In an interview published by the Cipher Brief on Sunday, former acting CIA director Michael Morell made a stunning statement about the overwhelming evidence that Russia interfered in the 2016 election:
“It’s an attack on who we are as a people,” said Morell.
“A foreign government messing around in our elections is, I think, an existential threat to our way of life. To me, and this is to me not an overstatement, this is the political equivalent of 9/11.”
Morell was with George W. Bush on September 11, 2001, lending weight to his words. He also served as acting CIA director under Barack Obama.
He went on to question why the administration, Congress and media have not spent more time shedding light on the gravity of the situation.
Anxiety about the serious issue of Russian interference in the election is growing. Many in Congress have shown support for a Congressional investigation into election-related hacking.
Electors of the electoral college have demanded a security briefing before they finalize their vote for president of the United States next week. The Washington Post reported Friday that the CIA concluded Russia intervened in the election to help Trump.
While the Obama Administration said back in October the DNC hacks were likely perpetrated by Russia, the desire for a smooth transition to president Donald Trump is primary. Nevertheless, President Obama has ordered a full review of election-related hacking, which is expected to be completed before he leaves office, January 20, 2017.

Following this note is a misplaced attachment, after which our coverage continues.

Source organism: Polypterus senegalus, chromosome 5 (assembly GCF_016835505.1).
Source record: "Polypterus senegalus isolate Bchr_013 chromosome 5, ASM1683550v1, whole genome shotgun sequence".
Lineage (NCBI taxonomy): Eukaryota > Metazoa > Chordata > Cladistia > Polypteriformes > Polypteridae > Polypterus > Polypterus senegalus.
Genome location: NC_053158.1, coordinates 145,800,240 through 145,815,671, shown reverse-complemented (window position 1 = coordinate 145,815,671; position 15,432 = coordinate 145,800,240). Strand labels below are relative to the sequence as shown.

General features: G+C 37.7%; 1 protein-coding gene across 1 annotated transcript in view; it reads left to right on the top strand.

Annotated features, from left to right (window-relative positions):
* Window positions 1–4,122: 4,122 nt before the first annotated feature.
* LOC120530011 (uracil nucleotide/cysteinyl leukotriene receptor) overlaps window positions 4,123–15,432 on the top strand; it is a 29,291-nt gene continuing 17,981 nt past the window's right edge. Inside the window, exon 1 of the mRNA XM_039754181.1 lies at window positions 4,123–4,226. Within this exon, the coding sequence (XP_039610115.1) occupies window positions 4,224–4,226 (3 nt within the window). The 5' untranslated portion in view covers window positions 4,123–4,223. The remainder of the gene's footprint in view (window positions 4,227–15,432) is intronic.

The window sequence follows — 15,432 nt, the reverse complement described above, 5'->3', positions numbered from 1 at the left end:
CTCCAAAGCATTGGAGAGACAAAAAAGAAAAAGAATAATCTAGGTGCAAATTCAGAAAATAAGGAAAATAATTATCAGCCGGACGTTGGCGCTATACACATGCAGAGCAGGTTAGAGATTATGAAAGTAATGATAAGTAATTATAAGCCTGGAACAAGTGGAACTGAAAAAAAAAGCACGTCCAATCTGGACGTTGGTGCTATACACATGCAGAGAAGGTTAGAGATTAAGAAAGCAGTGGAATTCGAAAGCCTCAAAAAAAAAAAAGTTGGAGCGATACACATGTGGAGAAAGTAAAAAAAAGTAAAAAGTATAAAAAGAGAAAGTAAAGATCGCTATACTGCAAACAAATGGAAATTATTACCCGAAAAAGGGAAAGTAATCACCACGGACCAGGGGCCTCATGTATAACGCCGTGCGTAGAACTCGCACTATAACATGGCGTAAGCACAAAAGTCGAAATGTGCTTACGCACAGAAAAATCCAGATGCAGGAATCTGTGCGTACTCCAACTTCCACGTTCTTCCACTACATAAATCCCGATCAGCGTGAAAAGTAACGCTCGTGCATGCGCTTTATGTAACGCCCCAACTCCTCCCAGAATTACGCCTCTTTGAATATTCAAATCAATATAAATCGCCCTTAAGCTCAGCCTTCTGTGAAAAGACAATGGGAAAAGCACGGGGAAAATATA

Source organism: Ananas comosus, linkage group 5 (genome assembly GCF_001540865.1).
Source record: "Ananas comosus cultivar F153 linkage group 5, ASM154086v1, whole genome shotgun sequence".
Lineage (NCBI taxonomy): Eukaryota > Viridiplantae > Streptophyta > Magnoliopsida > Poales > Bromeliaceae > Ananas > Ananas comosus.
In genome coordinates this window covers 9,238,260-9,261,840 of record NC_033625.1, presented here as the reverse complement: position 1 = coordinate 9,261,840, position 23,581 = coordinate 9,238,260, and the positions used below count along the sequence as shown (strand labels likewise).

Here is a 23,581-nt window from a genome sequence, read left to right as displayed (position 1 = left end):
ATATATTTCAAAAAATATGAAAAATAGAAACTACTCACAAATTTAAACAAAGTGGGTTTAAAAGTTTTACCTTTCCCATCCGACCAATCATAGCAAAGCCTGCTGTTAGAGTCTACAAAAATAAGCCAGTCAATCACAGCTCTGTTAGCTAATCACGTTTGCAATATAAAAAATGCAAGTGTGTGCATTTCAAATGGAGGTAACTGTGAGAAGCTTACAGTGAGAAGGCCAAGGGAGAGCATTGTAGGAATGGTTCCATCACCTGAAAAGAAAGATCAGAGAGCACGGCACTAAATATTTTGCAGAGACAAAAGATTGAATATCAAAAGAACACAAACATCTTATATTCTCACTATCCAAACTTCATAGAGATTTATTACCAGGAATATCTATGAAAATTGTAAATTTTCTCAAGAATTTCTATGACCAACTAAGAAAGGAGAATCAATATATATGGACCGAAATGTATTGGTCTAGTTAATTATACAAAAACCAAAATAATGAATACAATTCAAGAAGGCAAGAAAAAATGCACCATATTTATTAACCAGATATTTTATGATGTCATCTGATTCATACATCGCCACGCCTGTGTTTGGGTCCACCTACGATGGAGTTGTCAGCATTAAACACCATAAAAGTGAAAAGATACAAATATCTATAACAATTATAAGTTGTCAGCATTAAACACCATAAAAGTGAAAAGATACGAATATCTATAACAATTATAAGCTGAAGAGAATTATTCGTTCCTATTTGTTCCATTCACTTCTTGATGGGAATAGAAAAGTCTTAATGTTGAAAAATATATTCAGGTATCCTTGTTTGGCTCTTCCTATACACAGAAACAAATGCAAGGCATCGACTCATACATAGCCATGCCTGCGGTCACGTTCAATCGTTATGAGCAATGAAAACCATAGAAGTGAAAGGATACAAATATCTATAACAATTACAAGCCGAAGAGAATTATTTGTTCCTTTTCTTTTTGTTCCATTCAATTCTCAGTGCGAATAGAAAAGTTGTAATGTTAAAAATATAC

How should the media approach what Morell termed a “political 9/11?”
Trump has already been pried by Chris Wallace on Fox News about the revelations in The Washington Post. The president-elect’s response was to reject the notion: “They have no idea if it’s Russia or China or somebody. It could be somebody sitting in a bed some place.”
With a dearth of interviews with other mainstream new outlets, it is difficult to imagine how we will learn more about his plans as president — particularly how he will approach our relationship with Russia.
Beyond the apparent defense of Russia, Trump’s claim that “they have no idea,” is dangerous.
He has refused daily security briefings; further, Trump appears to have no confidence in our country’s national security agencies, a position that pits him against Senate Majority Leader Mitch McConnell, who said Monday he is confident in the CIA's assessments about Russia's election hacking. Adm. Mike Rogers, director of the National Security Agency, said on Nov. 15 that he believes the Russians had a specific aim.
Most alarming, Trump is rejecting the recommendations and conclusions of security professionals the closer he gets to his inauguration.
The consequences are severe: It erodes trust in political coverage and polarizes the nation as truth and spin become muddied in a Trump presidency.